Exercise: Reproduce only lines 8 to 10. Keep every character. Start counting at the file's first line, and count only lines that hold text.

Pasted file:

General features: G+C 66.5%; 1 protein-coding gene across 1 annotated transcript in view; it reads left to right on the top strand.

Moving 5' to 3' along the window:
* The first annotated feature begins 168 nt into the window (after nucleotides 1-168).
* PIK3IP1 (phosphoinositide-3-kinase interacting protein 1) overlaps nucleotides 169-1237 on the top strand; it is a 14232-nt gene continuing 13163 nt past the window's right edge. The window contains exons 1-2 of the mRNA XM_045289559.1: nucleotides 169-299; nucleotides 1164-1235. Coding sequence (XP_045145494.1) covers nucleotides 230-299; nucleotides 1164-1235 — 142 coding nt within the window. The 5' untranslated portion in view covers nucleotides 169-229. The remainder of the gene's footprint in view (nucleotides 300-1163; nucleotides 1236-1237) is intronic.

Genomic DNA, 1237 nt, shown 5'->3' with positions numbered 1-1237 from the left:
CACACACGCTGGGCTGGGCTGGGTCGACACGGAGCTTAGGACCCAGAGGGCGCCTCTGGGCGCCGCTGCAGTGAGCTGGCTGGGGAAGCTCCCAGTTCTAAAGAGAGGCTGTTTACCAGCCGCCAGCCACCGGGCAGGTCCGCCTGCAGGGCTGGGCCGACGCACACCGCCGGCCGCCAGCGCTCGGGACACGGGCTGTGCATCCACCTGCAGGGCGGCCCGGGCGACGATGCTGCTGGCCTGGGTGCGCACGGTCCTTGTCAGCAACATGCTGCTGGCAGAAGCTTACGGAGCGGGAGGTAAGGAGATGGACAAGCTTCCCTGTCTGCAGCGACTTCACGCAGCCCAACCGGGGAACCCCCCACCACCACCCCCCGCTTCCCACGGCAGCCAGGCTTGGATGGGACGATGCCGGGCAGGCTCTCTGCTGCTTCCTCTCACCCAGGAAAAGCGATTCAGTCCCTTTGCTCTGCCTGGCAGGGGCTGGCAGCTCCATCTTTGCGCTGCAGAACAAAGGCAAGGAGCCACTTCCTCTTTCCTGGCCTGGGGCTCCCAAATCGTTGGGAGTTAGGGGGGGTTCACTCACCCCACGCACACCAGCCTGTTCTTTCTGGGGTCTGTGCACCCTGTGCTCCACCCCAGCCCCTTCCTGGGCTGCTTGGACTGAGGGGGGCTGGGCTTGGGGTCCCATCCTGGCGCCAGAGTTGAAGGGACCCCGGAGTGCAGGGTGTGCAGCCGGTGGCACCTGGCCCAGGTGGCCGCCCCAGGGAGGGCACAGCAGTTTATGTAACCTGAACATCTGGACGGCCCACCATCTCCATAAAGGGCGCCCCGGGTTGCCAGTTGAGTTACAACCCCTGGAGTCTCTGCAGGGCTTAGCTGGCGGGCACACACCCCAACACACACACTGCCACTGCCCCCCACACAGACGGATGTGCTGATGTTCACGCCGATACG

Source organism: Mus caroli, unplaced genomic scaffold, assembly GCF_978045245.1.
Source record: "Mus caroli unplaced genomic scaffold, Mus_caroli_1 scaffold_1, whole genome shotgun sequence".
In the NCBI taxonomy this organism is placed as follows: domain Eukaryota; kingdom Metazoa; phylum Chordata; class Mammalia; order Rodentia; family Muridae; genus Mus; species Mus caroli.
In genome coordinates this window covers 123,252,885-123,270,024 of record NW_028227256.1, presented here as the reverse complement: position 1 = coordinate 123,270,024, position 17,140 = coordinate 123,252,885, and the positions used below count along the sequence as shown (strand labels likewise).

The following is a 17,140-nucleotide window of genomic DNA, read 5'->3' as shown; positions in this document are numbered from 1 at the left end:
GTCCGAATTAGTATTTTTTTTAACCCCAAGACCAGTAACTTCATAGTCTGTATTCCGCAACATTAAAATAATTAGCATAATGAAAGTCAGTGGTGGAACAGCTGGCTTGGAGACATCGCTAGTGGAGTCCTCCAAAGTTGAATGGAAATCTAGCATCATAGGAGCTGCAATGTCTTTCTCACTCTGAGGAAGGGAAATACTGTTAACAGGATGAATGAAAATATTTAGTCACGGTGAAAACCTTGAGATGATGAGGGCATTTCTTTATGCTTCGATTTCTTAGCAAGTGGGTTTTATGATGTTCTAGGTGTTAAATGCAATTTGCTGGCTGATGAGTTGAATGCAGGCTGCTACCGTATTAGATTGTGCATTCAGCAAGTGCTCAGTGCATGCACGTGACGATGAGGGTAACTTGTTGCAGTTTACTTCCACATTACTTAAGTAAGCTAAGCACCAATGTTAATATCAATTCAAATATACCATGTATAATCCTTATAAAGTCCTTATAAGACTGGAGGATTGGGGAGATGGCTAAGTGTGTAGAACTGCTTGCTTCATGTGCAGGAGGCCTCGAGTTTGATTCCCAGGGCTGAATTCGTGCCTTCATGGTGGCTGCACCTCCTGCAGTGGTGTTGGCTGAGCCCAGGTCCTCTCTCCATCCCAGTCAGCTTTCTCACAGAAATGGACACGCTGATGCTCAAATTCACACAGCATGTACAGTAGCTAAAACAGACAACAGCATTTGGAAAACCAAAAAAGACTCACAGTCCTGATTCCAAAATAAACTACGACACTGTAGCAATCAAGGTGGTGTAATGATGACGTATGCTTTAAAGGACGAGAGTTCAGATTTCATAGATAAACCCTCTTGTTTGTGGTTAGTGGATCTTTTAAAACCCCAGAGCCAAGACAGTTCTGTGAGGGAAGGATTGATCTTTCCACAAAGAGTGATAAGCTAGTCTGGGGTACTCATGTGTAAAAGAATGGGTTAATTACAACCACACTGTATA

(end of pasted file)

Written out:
Source record: "Mus caroli unplaced genomic scaffold, Mus_caroli_1 scaffold_1, whole genome shotgun sequence".
In the NCBI taxonomy this organism is placed as follows: domain Eukaryota; kingdom Metazoa; phylum Chordata; class Mammalia; order Rodentia; family Muridae; genus Mus; species Mus caroli.
In genome coordinates this window covers 123,252,885-123,270,024 of record NW_028227256.1, presented here as the reverse complement: position 1 = coordinate 123,270,024, position 17,140 = coordinate 123,252,885, and the positions used below count along the sequence as shown (strand labels likewise).